Latest Kaiser Health News Stories
The controversy over the death toll from Hurricane Maria continues as the president tweets that the official estimate adopted by territory officials is a political ploy.
A report, commissioned by officials in the American territory, finds initial estimates were far too low, and mortality rates in the six months after the storm were 20 percent higher than normal.
The island’s government must squeeze $840.2 million in annual savings from Medicaid by 2023, part of the U.S. territory’s agreement with the federal government as Puerto Rico claws its way back from fiscal oblivion. Experts warn such drastic cuts defy actuarial science.
The estimate, published in the journal JAMA, dwarfs the government’s toll of 64 but is far lower than another highly touted analysis.
KHN senior correspondent Sarah Varney reports on how the island’s mounting physician shortage is making it even more difficult to get care.
KHN senior correspondent Sarah Varney reports on the challenges of providing health care to older people on the island.
Moses West a retired Army officer, is hoping to showcase his atmospheric water generator in Vieques, Puerto Rico, and stir up business.
Efforts to restore tap water service has been delayed in many rural areas of Puerto Rico, but even in the cities running water can be interrupted by electrical power outages at pumping stations.
KHN senior correspondent Sarah Varney, who has seen firsthand how devastation wrought by Hurricane Maria has harmed residents of Puerto Rico, discusses the new statistics on the number who perished in the storm.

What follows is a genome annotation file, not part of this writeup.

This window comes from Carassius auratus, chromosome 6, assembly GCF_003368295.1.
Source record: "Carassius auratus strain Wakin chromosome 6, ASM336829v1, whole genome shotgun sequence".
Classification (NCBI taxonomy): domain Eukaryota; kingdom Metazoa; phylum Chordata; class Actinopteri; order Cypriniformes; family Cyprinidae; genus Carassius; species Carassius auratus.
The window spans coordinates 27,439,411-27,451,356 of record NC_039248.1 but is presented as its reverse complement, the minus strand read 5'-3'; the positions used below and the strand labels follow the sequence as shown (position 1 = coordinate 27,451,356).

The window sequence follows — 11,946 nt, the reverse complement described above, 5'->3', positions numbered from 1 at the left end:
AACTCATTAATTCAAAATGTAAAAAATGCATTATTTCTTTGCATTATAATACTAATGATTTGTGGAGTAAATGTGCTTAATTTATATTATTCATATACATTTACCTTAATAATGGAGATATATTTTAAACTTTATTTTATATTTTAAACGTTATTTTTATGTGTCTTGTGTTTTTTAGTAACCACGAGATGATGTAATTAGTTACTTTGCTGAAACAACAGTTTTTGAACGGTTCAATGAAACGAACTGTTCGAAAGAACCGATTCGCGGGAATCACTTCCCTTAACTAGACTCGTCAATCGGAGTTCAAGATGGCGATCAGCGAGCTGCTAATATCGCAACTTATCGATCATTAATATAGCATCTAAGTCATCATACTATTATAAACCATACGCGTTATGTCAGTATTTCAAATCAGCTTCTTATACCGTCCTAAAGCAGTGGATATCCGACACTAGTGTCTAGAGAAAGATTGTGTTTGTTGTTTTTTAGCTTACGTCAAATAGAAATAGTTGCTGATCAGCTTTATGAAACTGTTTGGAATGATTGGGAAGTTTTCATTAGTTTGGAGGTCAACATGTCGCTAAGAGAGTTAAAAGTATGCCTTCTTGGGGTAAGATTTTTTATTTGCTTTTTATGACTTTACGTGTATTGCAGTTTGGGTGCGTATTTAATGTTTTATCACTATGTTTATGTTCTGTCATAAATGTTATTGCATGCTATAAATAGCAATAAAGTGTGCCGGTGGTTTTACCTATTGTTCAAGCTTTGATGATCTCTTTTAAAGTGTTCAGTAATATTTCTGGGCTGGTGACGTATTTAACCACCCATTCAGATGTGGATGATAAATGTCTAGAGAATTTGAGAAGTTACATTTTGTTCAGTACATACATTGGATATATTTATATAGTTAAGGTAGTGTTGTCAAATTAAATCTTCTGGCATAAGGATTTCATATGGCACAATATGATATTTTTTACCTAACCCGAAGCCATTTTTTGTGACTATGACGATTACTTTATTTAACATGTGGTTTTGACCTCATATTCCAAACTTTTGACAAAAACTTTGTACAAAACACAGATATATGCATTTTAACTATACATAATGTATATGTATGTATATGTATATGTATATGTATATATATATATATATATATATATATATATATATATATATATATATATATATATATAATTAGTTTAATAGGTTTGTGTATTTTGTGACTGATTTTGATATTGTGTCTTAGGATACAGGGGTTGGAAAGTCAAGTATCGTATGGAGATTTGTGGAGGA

KHN reporter Carmen Heredia Rodriguez joins in a discussion on WNYC’s “The Takeaway” about health care issues following widespread destruction by Hurricane Maria on the island.
KHN senior correspondent Sarah Varney reports from Puerto Rico in the aftermath of the devastating Sept. 20 hurricane.
More than six months ago, Hurricane Maria upended routines and shuttered services on the island leading to a sense of despair and isolation, especially among older people.
More than six months after Hurricane Maria, daily life in Castañer, Puerto Rico, is nowhere close to normal as residents try to deal with the effects of trauma, chronic stress and the continued lack of electricity.
Since massive Hurricane Maria struck in September and knocked out the dialysis center on the tiny satellite island of Vieques, more than a dozen patients needing treatment now must fly several times a week to the main island.
Some of the safety-net programs set up after Hurricane Maria devastated Puerto Rico are being disbanded.
The deadly storm turned a health challenge into a full-blown medical crisis for one young man with unconfirmed multiple sclerosis. And still he waits to see a neurologist.
Many have complicated questions about whether their Medicaid or Medicare coverage can shift to their new homes. And for those seeking private insurance, using the ACA’s insurance marketplaces will likely be a new experience.
Borrowing a plane is part of these doctors’ duties.
From infections linked to the storm to trying to treat people with chronic diseases in damaged clinics, health officials on this American territory struggle to stay ahead of the needs.
Interest in medical schools is high in Puerto Rico, but many students look to the U.S. mainland for residencies because of higher pay and the commonwealth’s declining economy. The migration of young talent is both a symptom and an exacerbation of the island’s medical woes.